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The science of reading

Updated: Nov 11, 2022


Science of reading - dyslexic learners

The term “science of reading” refers to the research that reading experts, especially cognitive scientists, have conducted on how we learn to read. This body of knowledge, has helped debunk older methods of reading instruction that were based on tradition and observation, not evidence.

Research is clear about what matters to teach in early literacy instruction: phonological awareness, phonics and word recognition, fluency, vocabulary and oral language comprehension, and text comprehension. For each of these, evidence tells us what works which allows for teachers to plan accordingly.

  • Phonological awareness: Teach students to recognize and manipulate the sounds within words. Move from syllables to the individual sounds. Explicitly connect phonemes to letters to more effectively support word decoding.

  • Phonics and word recognition: Teach letter sounds and sound-spelling patterns explicitly and systematically. Build in practice that include both reading and writing of words in isolation and in text are the most supportive of taught phonics.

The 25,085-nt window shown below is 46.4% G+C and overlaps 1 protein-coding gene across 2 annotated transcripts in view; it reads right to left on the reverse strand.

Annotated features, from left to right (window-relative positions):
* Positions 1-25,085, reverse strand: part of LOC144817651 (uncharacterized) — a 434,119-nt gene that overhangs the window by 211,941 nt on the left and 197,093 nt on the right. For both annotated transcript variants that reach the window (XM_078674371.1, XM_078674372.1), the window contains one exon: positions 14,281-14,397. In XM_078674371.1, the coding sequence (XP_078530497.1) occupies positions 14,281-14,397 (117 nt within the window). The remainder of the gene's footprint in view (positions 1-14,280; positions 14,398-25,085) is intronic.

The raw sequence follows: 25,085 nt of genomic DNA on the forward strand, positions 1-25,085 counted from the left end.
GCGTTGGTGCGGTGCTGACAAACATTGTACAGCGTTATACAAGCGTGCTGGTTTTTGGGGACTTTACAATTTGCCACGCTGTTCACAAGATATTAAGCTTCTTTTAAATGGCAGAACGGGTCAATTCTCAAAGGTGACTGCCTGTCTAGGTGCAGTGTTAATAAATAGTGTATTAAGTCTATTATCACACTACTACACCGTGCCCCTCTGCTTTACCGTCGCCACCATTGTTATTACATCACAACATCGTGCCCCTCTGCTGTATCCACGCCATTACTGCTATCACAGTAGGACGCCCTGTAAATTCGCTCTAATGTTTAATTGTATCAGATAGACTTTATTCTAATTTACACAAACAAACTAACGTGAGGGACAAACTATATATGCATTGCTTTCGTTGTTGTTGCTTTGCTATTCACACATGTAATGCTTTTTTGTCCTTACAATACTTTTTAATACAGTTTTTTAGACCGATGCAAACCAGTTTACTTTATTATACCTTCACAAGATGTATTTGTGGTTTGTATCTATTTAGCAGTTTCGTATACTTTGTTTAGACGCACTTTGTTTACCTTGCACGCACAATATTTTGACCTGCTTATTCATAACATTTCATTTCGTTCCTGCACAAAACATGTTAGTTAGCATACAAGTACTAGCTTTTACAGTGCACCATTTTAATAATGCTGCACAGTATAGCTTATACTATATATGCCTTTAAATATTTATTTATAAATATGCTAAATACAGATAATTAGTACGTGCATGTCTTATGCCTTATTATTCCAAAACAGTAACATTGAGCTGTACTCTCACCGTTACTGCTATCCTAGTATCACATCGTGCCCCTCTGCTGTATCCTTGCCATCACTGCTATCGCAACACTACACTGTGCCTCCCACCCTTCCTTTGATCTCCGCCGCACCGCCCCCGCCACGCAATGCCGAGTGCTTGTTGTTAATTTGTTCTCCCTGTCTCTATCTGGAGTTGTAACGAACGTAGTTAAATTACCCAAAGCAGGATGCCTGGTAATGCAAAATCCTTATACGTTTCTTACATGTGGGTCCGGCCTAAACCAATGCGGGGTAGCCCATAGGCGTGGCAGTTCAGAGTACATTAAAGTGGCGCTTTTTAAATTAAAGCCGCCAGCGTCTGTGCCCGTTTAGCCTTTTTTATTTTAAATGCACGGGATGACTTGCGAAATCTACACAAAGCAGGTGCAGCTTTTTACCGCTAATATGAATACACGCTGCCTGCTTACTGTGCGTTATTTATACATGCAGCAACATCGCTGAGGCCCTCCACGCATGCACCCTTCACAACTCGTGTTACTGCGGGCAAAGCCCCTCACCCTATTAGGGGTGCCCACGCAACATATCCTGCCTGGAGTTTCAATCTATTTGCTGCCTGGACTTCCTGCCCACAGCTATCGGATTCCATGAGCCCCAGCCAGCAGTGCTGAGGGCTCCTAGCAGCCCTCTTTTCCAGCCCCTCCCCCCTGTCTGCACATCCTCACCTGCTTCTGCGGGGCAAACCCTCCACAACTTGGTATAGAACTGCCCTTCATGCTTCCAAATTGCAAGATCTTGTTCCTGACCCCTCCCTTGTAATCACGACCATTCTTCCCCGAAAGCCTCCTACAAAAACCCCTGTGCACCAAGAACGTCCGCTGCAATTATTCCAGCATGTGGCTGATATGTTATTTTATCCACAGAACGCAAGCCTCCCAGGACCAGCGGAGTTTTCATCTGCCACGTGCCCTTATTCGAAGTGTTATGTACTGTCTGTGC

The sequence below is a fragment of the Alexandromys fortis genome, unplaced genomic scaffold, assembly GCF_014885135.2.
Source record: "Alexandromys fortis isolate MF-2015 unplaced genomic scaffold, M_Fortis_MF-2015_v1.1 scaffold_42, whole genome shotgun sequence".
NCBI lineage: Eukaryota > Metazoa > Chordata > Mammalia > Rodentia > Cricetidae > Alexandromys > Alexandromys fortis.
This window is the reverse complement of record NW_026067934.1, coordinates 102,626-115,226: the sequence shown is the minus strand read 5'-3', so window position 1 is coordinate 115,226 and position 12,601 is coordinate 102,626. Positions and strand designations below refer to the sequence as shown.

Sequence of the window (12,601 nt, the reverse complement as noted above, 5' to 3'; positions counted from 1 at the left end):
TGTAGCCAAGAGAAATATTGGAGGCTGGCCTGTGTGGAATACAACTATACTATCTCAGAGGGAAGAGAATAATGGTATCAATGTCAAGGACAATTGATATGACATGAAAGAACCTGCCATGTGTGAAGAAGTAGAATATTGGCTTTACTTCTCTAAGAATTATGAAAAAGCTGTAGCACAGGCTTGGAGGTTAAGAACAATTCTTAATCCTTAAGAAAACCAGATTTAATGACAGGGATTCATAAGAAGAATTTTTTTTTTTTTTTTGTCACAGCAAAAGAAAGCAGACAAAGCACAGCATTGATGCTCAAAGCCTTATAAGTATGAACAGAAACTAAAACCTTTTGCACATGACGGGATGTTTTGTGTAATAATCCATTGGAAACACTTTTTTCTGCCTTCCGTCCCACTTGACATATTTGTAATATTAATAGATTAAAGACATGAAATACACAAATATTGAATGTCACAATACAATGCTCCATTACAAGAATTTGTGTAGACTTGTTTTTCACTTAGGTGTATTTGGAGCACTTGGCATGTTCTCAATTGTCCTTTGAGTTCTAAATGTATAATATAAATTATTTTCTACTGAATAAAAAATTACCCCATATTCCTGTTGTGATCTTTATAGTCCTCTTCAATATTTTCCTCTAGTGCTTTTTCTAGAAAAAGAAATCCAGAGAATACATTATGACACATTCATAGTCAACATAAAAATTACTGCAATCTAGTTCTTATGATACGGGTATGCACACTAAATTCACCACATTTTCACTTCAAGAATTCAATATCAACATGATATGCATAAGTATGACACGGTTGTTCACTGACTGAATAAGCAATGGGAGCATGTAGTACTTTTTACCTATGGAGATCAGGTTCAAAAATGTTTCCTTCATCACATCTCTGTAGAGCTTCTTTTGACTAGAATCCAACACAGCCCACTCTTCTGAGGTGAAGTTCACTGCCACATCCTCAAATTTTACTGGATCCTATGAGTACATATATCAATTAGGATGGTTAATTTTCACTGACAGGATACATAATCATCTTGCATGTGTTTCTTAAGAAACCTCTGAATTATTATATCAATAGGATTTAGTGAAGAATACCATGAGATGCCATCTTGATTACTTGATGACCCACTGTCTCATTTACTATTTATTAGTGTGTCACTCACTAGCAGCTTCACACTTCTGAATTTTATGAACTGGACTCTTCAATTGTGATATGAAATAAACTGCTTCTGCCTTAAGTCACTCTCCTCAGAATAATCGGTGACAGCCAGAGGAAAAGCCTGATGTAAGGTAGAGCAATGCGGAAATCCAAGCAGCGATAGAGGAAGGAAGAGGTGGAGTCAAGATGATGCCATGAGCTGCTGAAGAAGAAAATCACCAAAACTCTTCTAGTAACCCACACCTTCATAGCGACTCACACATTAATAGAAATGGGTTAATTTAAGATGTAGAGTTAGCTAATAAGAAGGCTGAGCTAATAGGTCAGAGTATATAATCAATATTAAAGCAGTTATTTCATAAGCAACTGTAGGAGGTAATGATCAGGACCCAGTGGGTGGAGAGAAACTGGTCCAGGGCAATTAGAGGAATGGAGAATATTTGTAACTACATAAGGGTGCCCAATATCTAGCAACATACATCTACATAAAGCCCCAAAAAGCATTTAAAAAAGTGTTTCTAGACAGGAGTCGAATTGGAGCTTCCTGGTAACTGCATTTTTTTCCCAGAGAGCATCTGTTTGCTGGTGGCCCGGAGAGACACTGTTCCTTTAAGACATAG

• Fluency: Include frequent opportunities for students to read and re-read from connected text—sentences, paragraphs, and passages. Focus on the development of both automatic word recognition and fluent expression, keeping the understanding of the text as a central goal.

  • Vocabulary and oral language comprehension: Include high-quality, language-rich interactions in instruction. Using read-aloud texts, unpick inferential language. Explicitly build students’ recognition of shared morphemes (e.g., root words, affixes) across words, both in oral and written language.

  • Text comprehension: At the earliest opportunity, teach from rich texts via read-alouds and scaffolded reading. Teach students to use metacognitive strategies like setting a purpose, monitoring for meaning, and building inferences while reading. Discuss texts, including focusing on their structures.

All of these techniques support dyslexic learners and can be built into literacy based lessons.


There are a range of resources available from Amazon to support with this.

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